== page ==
Ok, so you’ve navigated the boulangerie, you have your croissants, pains au chocolat and baguette. Whew! Time to sit down and congratulate yourself and plan your day. And if you’re in France, that can surely be done on one of those inviting looking café terraces, over a coffee, right?
Sure but do you know how to order a coffee and get what you want in France? Specialty coffee shops aside, where you will most likely be able to get a very close approximation to the coffee you are used to at home, most cafés serve only a handful of the more basic coffee-based drinks (forget your half-caf, no foam, soy cappuccino…), so if you know the lingo, ordering is actually much easier than you think!
1. Un café is the standard and is an espresso. You won’t be served any milk with this. If you want your coffee REALLY strong, order un café serré (the equivalent of an Italian ristretto) which will result in an espresso made with half the amount of water so it’s really strong). If you really need a wakeup call, un double espresso (two shots of coffee) should do the trick.
2. Want a macchiato? Order une noisette (equivalent of a cortado in Spain) which is an espresso with a splash of hot milk.
3. Want more coffee than just an espresso? Order un café allongé which is the equivalent of a long black in Australia and the closest thing you will find to a filter coffee in most French cafés.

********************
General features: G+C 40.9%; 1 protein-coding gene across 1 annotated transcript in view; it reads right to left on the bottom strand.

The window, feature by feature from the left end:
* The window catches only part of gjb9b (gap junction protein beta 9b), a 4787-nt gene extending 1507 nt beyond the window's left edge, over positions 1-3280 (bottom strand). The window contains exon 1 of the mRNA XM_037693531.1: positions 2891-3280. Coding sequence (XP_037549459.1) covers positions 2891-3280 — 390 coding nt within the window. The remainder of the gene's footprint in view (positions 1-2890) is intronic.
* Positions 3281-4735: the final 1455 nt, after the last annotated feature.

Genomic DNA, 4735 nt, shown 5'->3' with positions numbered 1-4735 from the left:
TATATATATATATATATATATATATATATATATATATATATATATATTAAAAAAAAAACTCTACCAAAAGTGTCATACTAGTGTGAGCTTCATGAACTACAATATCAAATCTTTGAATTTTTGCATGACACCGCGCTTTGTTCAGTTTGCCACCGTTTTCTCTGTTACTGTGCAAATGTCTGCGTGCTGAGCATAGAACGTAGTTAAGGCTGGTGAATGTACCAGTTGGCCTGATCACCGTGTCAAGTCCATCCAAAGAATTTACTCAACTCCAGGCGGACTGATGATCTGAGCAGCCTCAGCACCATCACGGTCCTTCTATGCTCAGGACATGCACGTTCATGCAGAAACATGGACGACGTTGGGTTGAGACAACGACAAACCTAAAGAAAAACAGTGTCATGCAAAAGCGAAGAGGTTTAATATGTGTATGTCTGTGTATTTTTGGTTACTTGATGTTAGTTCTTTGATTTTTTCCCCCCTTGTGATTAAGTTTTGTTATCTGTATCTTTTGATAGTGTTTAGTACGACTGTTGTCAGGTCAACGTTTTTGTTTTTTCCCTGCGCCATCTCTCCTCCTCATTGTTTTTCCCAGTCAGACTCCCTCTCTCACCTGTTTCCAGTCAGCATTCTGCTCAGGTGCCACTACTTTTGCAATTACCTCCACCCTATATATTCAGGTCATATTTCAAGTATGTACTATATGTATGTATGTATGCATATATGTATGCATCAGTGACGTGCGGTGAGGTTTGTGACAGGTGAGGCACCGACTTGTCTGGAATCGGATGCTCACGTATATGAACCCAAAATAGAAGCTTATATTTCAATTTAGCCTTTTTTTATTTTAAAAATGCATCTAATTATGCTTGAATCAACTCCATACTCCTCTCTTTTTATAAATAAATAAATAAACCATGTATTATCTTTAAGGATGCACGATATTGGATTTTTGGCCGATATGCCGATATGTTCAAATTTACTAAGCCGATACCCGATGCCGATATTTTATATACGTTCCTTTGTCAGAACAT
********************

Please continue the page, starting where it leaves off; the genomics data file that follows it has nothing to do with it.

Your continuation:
4. Want decaf? That’s un déca (short for décafeiné). So, a large black decaf coffee is un café allongé déca.
5. Un café au lait s’il vous plaît. Who HASN’T practised saying that in some French class? Sounds so delightful, right? Well here’s the thing. You’ll mostly want to ask for a café crème instead. Café au lait is a little touristy and while waitstaff will understand you, who doesn’t want to fit in a little on a trip to France? A “crème” as it’s known is a bowl of steamed, frothy milk to which a shot of espresso is added. It’s like a pretty weak latte so I often find myself ordering un petit crème et un café which results in the smallest milky coffee they serve along with an extra shot that I can add at my leisure. If you order “un (café) crème” you may end up with a giant bowl of milky “coffee” so I always make sure to ask for “un petit”. They’ll know you are not a local but it might result in a closer approximation of the drink you actually want!
6. No dairy? Your best bet is to head to one of the specialty coffee shops (or Starbucks if you really must) where you might be able to find soy or other non-dairy equivalents. Soy or other milk is not an option in your standard French café.
You’re all set now. Time for a little people watching. Or maybe you just want to read the paper. Whatever you fancy, you’ll have the drink you need!